In Tampa Heights, The Conversation Targets Community, Not Commuters

TAMPA — It was billed as a community conversation with state transportation planners sitting at round tables with 38 residents of Tampa Heights in a half-dozen rooms.

There was no sharing of food, just ideas.

The state talked about plans for the ongoing and future expansion of Interstates 275 and I-4 with the people already aggravated about the implications for their neighborhood — a destroyed historic house and a barrier wall moving closer to the area’s eastern edge. That’s not even mentioning the inconveniences of more noise and grime.

There was no open hostility, at least not in the session observed by a Tampa Bay Times reporter, but early on, one woman summed up the neighbors’ sentiments.

“I think it’s fair to say the residents have a level of mistrust,” said Lindsay Seel, 36.

Later, residents took to social media to complain about the meeting format of individual small groups instead of one large town-hall-like gathering.

The state “has put Tampa Heights in isolation wards for the community conversation to ‘reduce noise,’ ” Rick Fernandez, a vocal critic of the Florida Department of Transportation, wrote on Facebook.

By the close of the nearly two-hour session Tuesday night at the Hillsborough Bar Association Chester H. Ferguson Law Center on Tampa Street, residents had detailed their thoughts on safety, barrier walls, landscaping and public spaces so the street view of the highway would be more aesthetically pleasing and, perhaps, more engaging to Tampa Heights residents.

Work began in October on the widening of I-275, from near the Interstate 4 interchange north to Hillsborough Avenue. It’s a 2.5-mile corridor and the $85.3 million project is expected to be completed in early 2026. In a separate, but related effort, the state is scheduled to start construction next year on a $140 million project to add lanes and move an exit on the traffic-choked downtown connection between the two highways that is known commonly, and derisively as malfunction junction.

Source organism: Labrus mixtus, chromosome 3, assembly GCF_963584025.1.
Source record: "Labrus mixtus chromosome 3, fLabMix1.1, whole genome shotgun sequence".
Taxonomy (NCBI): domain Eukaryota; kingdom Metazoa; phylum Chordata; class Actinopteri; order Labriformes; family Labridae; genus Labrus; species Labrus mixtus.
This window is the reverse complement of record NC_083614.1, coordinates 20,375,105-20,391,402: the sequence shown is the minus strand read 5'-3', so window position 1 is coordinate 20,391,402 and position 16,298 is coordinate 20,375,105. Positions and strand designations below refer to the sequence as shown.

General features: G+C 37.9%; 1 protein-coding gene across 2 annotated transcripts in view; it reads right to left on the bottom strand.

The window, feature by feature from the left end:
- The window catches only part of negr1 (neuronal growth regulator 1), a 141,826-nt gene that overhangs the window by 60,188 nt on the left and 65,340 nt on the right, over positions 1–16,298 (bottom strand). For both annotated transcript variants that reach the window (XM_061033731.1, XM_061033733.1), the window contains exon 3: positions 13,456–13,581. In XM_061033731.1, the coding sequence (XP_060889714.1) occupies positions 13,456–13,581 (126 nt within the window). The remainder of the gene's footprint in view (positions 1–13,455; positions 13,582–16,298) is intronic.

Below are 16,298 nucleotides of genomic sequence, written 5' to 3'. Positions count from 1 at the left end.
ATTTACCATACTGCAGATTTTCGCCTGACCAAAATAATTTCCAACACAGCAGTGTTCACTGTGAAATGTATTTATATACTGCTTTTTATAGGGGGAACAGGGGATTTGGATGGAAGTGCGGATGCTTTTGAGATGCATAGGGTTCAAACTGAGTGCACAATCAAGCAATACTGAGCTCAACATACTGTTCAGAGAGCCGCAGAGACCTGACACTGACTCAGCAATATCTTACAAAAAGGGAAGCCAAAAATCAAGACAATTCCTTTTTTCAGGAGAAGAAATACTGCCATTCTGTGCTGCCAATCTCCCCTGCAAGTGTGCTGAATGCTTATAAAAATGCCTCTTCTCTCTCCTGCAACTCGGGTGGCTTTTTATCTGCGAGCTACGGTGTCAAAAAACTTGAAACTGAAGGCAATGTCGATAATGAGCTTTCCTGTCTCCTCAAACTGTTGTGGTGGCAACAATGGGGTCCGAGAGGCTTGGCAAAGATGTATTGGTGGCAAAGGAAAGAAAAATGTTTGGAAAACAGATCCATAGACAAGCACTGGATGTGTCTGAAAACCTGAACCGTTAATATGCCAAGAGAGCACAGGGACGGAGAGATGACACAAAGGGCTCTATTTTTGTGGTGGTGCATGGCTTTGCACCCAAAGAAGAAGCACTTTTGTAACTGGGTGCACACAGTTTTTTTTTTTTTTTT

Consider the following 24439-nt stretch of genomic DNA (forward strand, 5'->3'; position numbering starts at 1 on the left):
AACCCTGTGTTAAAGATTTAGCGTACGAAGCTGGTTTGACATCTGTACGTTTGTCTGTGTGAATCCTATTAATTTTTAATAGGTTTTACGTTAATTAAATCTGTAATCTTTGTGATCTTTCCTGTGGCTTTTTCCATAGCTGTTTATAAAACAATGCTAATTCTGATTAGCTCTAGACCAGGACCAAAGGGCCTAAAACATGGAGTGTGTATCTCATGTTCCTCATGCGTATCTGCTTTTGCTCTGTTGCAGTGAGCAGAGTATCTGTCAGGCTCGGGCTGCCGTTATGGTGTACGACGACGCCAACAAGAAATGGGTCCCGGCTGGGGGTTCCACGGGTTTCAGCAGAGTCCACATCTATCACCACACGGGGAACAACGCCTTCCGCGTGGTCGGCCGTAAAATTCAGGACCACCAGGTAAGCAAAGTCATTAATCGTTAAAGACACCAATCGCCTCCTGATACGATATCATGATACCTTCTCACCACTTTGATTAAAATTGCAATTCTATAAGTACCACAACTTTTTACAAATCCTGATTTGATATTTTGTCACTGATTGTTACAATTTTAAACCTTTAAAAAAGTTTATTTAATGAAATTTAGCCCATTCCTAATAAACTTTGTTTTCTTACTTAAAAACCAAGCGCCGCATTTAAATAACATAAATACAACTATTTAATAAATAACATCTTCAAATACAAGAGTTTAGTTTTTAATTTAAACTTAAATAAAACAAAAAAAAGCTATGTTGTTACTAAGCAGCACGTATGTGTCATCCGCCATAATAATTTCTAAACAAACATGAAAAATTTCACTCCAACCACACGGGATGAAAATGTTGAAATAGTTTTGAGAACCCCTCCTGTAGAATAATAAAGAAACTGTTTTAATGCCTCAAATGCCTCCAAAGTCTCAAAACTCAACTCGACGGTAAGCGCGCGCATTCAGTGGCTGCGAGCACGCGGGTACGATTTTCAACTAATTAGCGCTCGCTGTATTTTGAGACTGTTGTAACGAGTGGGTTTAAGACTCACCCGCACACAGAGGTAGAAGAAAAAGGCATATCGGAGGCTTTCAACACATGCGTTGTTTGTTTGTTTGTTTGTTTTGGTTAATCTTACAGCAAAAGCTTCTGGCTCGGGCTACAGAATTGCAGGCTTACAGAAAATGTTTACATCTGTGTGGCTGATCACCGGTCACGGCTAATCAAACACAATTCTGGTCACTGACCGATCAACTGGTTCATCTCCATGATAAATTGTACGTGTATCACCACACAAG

The interchange bifurcates the historic Tampa Heights neighborhood from downtown Tampa, and residents encouraged the state to enhance the viaducts and ground areas below it for pedestrians and bicyclists. They want public art, an expanded greenway and other accoutrements.

“We need more art instead of a blank wall or some ivy that’s going to die in a few years,” said Justin Ricke, 45.

He suggested using the areas beneath the overpasses for public activities — maybe even adding a tennis court or a dog park — instead of street-level parking lots.

“The less I see of cars, the better it is,” he said.

The session Tuesday was the second in a series. An earlier meeting in East Tampa drew about 45 participants. The final session, to be held virtually, is scheduled for 5:30 p.m. May 3. Go to to register.

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